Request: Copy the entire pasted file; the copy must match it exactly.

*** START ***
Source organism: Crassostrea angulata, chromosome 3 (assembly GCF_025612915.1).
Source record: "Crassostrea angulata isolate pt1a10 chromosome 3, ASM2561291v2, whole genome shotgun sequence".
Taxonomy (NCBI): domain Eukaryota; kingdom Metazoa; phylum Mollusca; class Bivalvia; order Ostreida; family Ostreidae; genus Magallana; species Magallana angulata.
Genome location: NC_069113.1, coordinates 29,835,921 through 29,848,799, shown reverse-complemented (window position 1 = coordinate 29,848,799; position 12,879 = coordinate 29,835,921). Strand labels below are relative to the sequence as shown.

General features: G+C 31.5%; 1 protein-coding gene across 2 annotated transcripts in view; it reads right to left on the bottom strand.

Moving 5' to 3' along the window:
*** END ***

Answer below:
Source organism: Crassostrea angulata, chromosome 3 (assembly GCF_025612915.1).
Source record: "Crassostrea angulata isolate pt1a10 chromosome 3, ASM2561291v2, whole genome shotgun sequence".
Taxonomy (NCBI): domain Eukaryota; kingdom Metazoa; phylum Mollusca; class Bivalvia; order Ostreida; family Ostreidae; genus Magallana; species Magallana angulata.
Genome location: NC_069113.1, coordinates 29,835,921 through 29,848,799, shown reverse-complemented (window position 1 = coordinate 29,848,799; position 12,879 = coordinate 29,835,921). Strand labels below are relative to the sequence as shown.

General features: G+C 31.5%; 1 protein-coding gene across 2 annotated transcripts in view; it reads right to left on the bottom strand.

Moving 5' to 3' along the window: